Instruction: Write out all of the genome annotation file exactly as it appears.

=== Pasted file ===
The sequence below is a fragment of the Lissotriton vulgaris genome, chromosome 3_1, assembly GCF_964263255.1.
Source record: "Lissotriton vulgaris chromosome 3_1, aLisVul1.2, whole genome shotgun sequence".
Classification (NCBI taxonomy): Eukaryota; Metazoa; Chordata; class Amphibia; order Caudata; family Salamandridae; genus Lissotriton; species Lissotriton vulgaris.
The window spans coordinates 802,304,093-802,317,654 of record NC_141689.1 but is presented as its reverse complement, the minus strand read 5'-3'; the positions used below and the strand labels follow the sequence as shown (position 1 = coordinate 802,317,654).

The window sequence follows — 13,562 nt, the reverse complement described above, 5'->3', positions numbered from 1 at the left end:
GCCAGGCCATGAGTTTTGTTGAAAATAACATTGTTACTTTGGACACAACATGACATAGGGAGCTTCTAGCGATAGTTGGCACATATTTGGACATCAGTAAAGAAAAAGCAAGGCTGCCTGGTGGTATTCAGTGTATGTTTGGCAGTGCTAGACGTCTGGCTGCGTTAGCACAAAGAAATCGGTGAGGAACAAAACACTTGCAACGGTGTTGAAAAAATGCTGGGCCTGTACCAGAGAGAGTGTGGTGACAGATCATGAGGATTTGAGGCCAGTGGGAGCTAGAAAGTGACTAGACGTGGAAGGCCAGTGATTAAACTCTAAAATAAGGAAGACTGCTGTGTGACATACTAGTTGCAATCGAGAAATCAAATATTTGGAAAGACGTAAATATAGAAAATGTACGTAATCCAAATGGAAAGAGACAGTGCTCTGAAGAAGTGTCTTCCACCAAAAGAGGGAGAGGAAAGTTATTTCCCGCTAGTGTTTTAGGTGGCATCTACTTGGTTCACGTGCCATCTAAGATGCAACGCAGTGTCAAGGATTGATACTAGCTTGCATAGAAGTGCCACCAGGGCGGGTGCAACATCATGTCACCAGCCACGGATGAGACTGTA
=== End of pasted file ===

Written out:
The sequence below is a fragment of the Lissotriton vulgaris genome, chromosome 3_1, assembly GCF_964263255.1.
Source record: "Lissotriton vulgaris chromosome 3_1, aLisVul1.2, whole genome shotgun sequence".
Classification (NCBI taxonomy): Eukaryota; Metazoa; Chordata; class Amphibia; order Caudata; family Salamandridae; genus Lissotriton; species Lissotriton vulgaris.
The window spans coordinates 802,304,093-802,317,654 of record NC_141689.1 but is presented as its reverse complement, the minus strand read 5'-3'; the positions used below and the strand labels follow the sequence as shown (position 1 = coordinate 802,317,654).

The window sequence follows — 13,562 nt, the reverse complement described above, 5'->3', positions numbered from 1 at the left end:
GCCAGGCCATGAGTTTTGTTGAAAATAACATTGTTACTTTGGACACAACATGACATAGGGAGCTTCTAGCGATAGTTGGCACATATTTGGACATCAGTAAAGAAAAAGCAAGGCTGCCTGGTGGTATTCAGTGTATGTTTGGCAGTGCTAGACGTCTGGCTGCGTTAGCACAAAGAAATCGGTGAGGAACAAAACACTTGCAACGGTGTTGAAAAAATGCTGGGCCTGTACCAGAGAGAGTGTGGTGACAGATCATGAGGATTTGAGGCCAGTGGGAGCTAGAAAGTGACTAGACGTGGAAGGCCAGTGATTAAACTCTAAAATAAGGAAGACTGCTGTGTGACATACTAGTTGCAATCGAGAAATCAAATATTTGGAAAGACGTAAATATAGAAAATGTACGTAATCCAAATGGAAAGAGACAGTGCTCTGAAGAAGTGTCTTCCACCAAAAGAGGGAGAGGAAAGTTATTTCCCGCTAGTGTTTTAGGTGGCATCTACTTGGTTCACGTGCCATCTAAGATGCAACGCAGTGTCAAGGATTGATACTAGCTTGCATAGAAGTGCCACCAGGGCGGGTGCAACATCATGTCACCAGCCACGGATGAGACTGTA